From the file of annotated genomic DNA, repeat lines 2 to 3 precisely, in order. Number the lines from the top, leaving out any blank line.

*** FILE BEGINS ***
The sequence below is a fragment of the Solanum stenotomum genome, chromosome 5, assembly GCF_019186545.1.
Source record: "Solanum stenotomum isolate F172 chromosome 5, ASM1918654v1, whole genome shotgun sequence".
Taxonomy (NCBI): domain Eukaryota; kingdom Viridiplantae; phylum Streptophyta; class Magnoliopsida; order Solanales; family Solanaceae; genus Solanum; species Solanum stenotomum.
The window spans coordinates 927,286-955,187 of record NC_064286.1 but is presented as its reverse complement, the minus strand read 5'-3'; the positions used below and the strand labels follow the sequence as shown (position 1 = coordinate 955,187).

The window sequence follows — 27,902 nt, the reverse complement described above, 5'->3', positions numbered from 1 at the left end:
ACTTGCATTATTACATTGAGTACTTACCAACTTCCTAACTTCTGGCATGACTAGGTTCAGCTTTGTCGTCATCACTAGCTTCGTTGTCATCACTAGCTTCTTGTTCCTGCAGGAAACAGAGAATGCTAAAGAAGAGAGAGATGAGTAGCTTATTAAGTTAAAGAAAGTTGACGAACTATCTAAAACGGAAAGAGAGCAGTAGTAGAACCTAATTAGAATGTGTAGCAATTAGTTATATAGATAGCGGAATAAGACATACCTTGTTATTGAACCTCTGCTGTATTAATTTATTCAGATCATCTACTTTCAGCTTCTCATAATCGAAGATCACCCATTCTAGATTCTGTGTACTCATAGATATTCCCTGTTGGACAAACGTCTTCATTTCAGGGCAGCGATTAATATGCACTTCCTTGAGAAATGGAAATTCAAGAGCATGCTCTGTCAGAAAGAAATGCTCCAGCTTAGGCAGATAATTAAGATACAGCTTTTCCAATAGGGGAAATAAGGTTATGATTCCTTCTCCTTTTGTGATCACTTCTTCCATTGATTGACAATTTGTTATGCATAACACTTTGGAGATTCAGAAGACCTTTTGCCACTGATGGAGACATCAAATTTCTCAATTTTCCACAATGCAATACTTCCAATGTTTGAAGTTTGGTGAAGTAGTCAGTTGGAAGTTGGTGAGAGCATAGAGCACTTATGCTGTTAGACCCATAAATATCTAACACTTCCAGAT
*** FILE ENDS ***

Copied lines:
Source record: "Solanum stenotomum isolate F172 chromosome 5, ASM1918654v1, whole genome shotgun sequence".
Taxonomy (NCBI): domain Eukaryota; kingdom Viridiplantae; phylum Streptophyta; class Magnoliopsida; order Solanales; family Solanaceae; genus Solanum; species Solanum stenotomum.